The automatic detection of atrial fibrillation (AF) is crucial for its association with the risk of embolic stroke. Most of the existing AF detection methods usually convert 1D time-series electrocardiogram (ECG) signal into 2D spectrogram to train a complex AF detection system, which results in heavy training computation and high implementation cost. This paper proposes an AF detection method based on an end-to-end 1D convolutional neural network (CNN) architecture to raise the detection accuracy and reduce network complexity. By investigating the impact of major components of a convolutional block on detection accuracy and using grid search to obtain optimal hyperparameters of the CNN, we develop a simple, yet effective 1D CNN. Since the dataset provided by PhysioNet Challenge 2017 contains ECG recordings with different lengths, we also propose a length normalization algorithm to generate equal-length records to meet the requirement of CNN. Experimental results and analysis indicate that our method of 1D CNN achieves an average F1 score of 78.2%, which has better detection accuracy with lower network complexity, as compared with the existing deep learning-based methods. Full article
(This article belongs to the Special Issue Multimodal Data Fusion and Machine-Learning for Healthcare)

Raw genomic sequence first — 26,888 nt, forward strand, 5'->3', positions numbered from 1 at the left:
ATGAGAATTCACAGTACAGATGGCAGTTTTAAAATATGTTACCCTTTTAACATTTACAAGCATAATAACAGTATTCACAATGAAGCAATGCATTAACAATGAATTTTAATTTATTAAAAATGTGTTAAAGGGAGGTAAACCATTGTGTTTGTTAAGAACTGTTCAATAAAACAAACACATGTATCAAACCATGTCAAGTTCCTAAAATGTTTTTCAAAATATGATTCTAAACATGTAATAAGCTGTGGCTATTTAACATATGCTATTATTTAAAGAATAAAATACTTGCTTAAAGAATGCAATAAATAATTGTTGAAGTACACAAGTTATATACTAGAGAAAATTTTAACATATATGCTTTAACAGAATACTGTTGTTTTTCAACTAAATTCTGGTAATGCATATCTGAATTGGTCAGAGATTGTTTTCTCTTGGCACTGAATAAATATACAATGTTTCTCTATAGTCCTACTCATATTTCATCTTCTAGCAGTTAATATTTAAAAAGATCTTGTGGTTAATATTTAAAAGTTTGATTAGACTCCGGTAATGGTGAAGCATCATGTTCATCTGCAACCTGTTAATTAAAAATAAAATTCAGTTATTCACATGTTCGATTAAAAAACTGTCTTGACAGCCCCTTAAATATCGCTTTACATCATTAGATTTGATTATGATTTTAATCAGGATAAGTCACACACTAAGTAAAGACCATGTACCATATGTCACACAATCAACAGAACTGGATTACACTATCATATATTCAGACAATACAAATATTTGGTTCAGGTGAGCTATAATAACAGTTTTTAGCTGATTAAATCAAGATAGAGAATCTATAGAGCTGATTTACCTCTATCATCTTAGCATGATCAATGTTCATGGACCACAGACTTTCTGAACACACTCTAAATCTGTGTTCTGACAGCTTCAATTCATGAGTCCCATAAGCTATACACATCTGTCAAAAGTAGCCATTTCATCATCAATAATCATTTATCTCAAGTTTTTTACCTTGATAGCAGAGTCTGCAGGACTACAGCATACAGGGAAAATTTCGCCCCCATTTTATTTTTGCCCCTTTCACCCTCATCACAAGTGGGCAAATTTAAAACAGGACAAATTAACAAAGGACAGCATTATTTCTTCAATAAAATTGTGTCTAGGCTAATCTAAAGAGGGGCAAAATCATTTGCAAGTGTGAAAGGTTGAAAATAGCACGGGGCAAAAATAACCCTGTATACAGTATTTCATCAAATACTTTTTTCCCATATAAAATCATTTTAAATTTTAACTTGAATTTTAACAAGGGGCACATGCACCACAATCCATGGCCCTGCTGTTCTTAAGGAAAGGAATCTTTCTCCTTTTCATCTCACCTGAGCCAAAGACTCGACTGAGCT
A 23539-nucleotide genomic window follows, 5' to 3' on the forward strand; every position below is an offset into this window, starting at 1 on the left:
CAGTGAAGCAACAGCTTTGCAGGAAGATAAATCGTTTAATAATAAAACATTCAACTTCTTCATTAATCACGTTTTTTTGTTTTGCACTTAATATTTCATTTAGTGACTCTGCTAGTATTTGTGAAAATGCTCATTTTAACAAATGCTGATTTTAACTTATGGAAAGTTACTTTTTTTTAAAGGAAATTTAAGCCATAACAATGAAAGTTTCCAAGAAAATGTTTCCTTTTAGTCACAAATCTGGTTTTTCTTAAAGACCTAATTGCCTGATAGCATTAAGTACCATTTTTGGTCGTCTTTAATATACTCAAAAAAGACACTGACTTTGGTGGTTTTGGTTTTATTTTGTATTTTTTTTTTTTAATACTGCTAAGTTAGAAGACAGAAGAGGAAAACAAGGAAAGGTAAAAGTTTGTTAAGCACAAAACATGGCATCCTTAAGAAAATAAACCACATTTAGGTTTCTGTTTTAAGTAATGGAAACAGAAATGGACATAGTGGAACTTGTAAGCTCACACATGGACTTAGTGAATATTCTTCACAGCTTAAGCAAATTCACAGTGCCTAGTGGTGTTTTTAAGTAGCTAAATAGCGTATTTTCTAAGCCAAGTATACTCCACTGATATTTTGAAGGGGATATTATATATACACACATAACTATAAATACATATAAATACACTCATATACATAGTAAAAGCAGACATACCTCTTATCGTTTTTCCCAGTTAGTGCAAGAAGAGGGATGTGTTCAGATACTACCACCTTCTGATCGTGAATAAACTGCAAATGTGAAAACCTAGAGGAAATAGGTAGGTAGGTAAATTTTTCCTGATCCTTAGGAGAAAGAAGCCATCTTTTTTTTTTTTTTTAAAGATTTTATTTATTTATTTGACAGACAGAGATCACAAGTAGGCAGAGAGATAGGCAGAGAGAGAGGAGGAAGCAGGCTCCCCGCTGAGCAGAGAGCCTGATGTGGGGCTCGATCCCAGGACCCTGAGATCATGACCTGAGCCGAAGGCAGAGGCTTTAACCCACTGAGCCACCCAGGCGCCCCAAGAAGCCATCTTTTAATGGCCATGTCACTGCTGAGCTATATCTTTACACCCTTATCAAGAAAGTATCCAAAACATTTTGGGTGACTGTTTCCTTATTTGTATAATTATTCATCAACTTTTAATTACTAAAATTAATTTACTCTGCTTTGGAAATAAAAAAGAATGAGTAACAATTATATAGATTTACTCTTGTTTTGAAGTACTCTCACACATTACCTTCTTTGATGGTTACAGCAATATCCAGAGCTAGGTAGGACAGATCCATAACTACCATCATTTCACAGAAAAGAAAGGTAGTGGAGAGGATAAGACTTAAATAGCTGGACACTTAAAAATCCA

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Article
Investigation of Machine Learning Approaches for Traumatic Brain Injury Classification via EEG Assessment in Mice
Sensors 2020, 20(7), 2027; https://doi.org/10.3390/s20072027 - 04 Apr 2020
Cited by 9 | Viewed by 1990
Abstract
Due to the difficulties and complications in the quantitative assessment of traumatic brain injury (TBI) and its increasing relevance in today’s world, robust detection of TBI has become more significant than ever. In this work, we investigate several machine learning approaches to assess [...] Read more.
Due to the difficulties and complications in the quantitative assessment of traumatic brain injury (TBI) and its increasing relevance in today’s world, robust detection of TBI has become more significant than ever. In this work, we investigate several machine learning approaches to assess their performance in classifying electroencephalogram (EEG) data of TBI in a mouse model. Algorithms such as decision trees (DT), random forest (RF), neural network (NN), support vector machine (SVM), K-nearest neighbors (KNN) and convolutional neural network (CNN) were analyzed based on their performance to classify mild TBI (mTBI) data from those of the control group in wake stages for different epoch lengths. Average power in different frequency sub-bands and alpha:theta power ratio in EEG were used as input features for machine learning approaches. Results in this mouse model were promising, suggesting similar approaches may be applicable to detect TBI in humans in practical scenarios. Full article